Instant Opinion

‘In the war on terror, the terrorists won’

Your digest of analysis from the British and international press

1

Gerard Baker in The Times

Awful truth about 9/11: the terrorists won

on distraction and defeat

As the US prepared to mark the anniversary tomorrow of the 9/11 attacks, Gerard Barker said in The Times that “it is not too bleak a view to say that, 20 years on, in the war on terror, the terrorists won”. After all, he continued, the “fanatical ideology” that gave rise to the attacks “has been rebuffed but not defeated”, and “some of its most extreme advocates, and the enablers of the 9/11 terrorists, have just triumphed in Afghanistan”. Meanwhile, the US, the country that these terrorists “intended to mock and destroy”, has indeed “been distracted, divided and weakened by the actions it took in response to the attacks”. Yes, he conceded, there has not been another 9/11, but there has been an “almost endless succession of terrorist attacks large and small - all of them after the ousting of the Taliban in 2001”.

2

Polly Toynbee in The Guardian

Boris Johnson’s care victory shows he can get away with sham policies – for now

on make-believe politics

“As long as enough of the people can be fooled enough of the time”, wrote Polly Toynbee, Boris Johnson “will go on getting away with downright fraudulent policies”. Brexit, argued The Guardian columnist, “taught Boris Johnson this important lesson: much political capital can be mined from a hallucinatory politics of make-believe and comforting words”. And the prime minister hopes his social care plan will “join Brexit up in that political ether where breezy feel-good words shield enough ears from everyday facts”. However, Toynbee doubts that Johnson will be able to “keep his bubble machine blowing out the myth that austerity is over”. Whether the bubble burster is “soaring food bank use from universal credit cuts or the NHS struggling with waiting times”, she concluded, “sooner rather than later, enough voters will see through his make-believe politics”.

3

Kuba Shand-Baptiste for the i

The unlikely group calling for Cressida Dick to resign shows police reform is no longer a radical demand

on a turning point

“We haven’t exactly been short of public criticism of Metropolitan Police Commissioner Cressida Dick in recent years,” said Kuba Shand-Baptiste on the i news site. “But something about the latest criticism feels like it may stick.” Dick’s resignation is being demanded by a diverse panel of victims of police corruption and misconduct that includes Baroness Doreen Lawrence, the son of D-day veteran Lord Edwin Bramall, BBC broadcaster Paul Gambaccini, Edward Heath’s biographer Michael McManus and former Conservative MP Harvey Proctor. “The fact that they have come together at all feels significant,” wrote Shand-Baptiste. Last summer, “white Britain seemed impervious” to the suggestion of police reform, “but if figures like Baroness Lawrence and Ted Heath’s biographer can come together over a shared sense of injustice, perhaps we’re on our way to finally understanding that something - anything - has to change”.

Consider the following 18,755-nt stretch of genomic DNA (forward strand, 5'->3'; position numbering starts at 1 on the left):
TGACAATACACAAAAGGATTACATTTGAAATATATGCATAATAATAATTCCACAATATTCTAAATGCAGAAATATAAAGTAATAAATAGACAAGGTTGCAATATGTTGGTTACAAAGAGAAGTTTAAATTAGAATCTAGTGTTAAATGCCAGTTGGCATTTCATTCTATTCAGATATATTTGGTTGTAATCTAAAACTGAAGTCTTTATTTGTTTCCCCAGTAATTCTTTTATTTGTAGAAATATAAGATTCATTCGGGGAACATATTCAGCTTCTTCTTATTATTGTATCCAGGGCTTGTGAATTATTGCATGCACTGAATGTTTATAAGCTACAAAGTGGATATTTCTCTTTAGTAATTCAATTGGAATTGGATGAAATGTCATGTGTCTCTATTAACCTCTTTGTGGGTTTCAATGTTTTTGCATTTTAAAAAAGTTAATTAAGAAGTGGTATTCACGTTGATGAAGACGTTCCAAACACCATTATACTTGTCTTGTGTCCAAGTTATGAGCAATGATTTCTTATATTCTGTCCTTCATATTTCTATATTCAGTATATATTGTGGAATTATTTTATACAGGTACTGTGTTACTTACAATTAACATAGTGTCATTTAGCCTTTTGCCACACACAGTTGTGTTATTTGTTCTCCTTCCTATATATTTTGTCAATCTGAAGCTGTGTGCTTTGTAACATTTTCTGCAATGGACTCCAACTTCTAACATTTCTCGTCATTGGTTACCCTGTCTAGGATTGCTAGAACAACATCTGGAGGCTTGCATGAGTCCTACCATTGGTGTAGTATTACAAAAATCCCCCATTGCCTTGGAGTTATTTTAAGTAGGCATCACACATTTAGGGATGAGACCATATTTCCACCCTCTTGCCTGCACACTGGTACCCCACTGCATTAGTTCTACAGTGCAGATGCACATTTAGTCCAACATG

4

Glenn H. Reynolds in the New York Post

Masks are here to stay as long as libs need to shame their political enemies

on a politicised pandemic

Pointing to what he sees as “an unfortunate fact about our society”, Glenn H. Reynolds argued that “we’re so politically tribalised that even our response to the pandemic says more about politics than about anything else”. This is “especially true” when it comes to face masks, the professor of law wrote in the New York Post. “Despite all the calls to ‘follow the science’, the science on masks doesn’t actually demonstrate that they are magic talismans against contracting or spreading Covid,” he continued. And the average person walking around their local pharmacy “wearing a ‘face covering’ made of cloth is mostly engaging in Hygiene Theatre”. The reality is that “wearing a mask lets you publicly proclaim that you take Covid seriously”, said Reynolds, and “by its very visibility, lets leftists show their strength in many cities and neighbourhoods, while identifying opponents for shaming and exclusion”.

5

Andrew Tettenborn in The Spectator

The snobbery of Roy ‘Chubby’ Brown’s critics

on comic snootiness

Roy ‘Chubby’ Brown is “not to everyone’s taste”, conceded Andrew Tettenborn in The Spectator. The controversial stand-up comic is “perfectly prepared to talk, joke and trade raillery about race, religion and sexuality in a way few other performers are”. Yet Tettenborn is perplexed by a council-backed decision to cancel an upcoming Chubby gig in Sheffield. Although “Chubby’s patter is referred to by his detractors as racist, homophobic and misogynist”, it offers “little, if any, malice”, according to Tettenborn. Working-class audiences are “familiar with thinking, talking and joking about race, sex, sexuality and religion in an entirely unsentimental way with little respect for political correctness”. It’s the “progressive intellectuals” who are uncomfortable with the northern performer, he added. “Even if Chubby Brown’s brand of humour isn’t your cup of tea, you may well think Sheffield’s approach to it even less so.”

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